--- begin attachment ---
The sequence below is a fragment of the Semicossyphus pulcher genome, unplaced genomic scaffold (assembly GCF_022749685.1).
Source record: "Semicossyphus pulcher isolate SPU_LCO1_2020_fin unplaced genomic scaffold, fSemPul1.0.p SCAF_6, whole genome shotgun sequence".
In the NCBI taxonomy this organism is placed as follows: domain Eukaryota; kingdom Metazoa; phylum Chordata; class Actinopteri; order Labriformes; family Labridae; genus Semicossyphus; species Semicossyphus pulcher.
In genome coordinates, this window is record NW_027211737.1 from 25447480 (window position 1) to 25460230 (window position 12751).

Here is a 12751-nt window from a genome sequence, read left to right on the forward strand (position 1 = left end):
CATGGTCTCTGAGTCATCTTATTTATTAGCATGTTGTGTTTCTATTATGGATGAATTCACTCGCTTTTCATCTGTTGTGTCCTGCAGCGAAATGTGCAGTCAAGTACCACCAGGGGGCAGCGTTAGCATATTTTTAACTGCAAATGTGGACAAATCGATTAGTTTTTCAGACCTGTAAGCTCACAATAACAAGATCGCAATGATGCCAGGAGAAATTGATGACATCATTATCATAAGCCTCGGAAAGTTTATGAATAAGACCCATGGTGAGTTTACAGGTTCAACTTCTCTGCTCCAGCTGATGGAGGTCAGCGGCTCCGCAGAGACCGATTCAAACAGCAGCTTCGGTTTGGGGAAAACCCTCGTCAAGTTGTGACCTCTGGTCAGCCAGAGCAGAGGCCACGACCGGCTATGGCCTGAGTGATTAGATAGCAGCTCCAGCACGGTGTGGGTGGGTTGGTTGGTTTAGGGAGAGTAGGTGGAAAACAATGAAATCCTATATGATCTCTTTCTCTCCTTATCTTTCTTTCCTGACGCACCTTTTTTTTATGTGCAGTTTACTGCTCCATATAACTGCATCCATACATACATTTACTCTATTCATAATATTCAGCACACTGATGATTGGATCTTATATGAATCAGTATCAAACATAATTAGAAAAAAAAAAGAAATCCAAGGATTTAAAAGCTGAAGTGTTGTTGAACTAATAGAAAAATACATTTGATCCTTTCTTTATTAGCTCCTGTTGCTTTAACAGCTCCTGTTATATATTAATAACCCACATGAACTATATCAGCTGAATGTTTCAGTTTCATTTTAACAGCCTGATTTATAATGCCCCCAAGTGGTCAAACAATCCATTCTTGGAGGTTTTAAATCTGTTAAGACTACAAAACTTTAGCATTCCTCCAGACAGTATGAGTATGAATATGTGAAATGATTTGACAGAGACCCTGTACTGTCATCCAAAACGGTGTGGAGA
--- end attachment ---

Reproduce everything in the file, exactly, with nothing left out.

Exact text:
The sequence below is a fragment of the Semicossyphus pulcher genome, unplaced genomic scaffold (assembly GCF_022749685.1).
Source record: "Semicossyphus pulcher isolate SPU_LCO1_2020_fin unplaced genomic scaffold, fSemPul1.0.p SCAF_6, whole genome shotgun sequence".
In the NCBI taxonomy this organism is placed as follows: domain Eukaryota; kingdom Metazoa; phylum Chordata; class Actinopteri; order Labriformes; family Labridae; genus Semicossyphus; species Semicossyphus pulcher.
In genome coordinates, this window is record NW_027211737.1 from 25447480 (window position 1) to 25460230 (window position 12751).

Here is a 12751-nt window from a genome sequence, read left to right on the forward strand (position 1 = left end):
CATGGTCTCTGAGTCATCTTATTTATTAGCATGTTGTGTTTCTATTATGGATGAATTCACTCGCTTTTCATCTGTTGTGTCCTGCAGCGAAATGTGCAGTCAAGTACCACCAGGGGGCAGCGTTAGCATATTTTTAACTGCAAATGTGGACAAATCGATTAGTTTTTCAGACCTGTAAGCTCACAATAACAAGATCGCAATGATGCCAGGAGAAATTGATGACATCATTATCATAAGCCTCGGAAAGTTTATGAATAAGACCCATGGTGAGTTTACAGGTTCAACTTCTCTGCTCCAGCTGATGGAGGTCAGCGGCTCCGCAGAGACCGATTCAAACAGCAGCTTCGGTTTGGGGAAAACCCTCGTCAAGTTGTGACCTCTGGTCAGCCAGAGCAGAGGCCACGACCGGCTATGGCCTGAGTGATTAGATAGCAGCTCCAGCACGGTGTGGGTGGGTTGGTTGGTTTAGGGAGAGTAGGTGGAAAACAATGAAATCCTATATGATCTCTTTCTCTCCTTATCTTTCTTTCCTGACGCACCTTTTTTTTATGTGCAGTTTACTGCTCCATATAACTGCATCCATACATACATTTACTCTATTCATAATATTCAGCACACTGATGATTGGATCTTATATGAATCAGTATCAAACATAATTAGAAAAAAAAAAGAAATCCAAGGATTTAAAAGCTGAAGTGTTGTTGAACTAATAGAAAAATACATTTGATCCTTTCTTTATTAGCTCCTGTTGCTTTAACAGCTCCTGTTATATATTAATAACCCACATGAACTATATCAGCTGAATGTTTCAGTTTCATTTTAACAGCCTGATTTATAATGCCCCCAAGTGGTCAAACAATCCATTCTTGGAGGTTTTAAATCTGTTAAGACTACAAAACTTTAGCATTCCTCCAGACAGTATGAGTATGAATATGTGAAATGATTTGACAGAGACCCTGTACTGTCATCCAAAACGGTGTGGAGA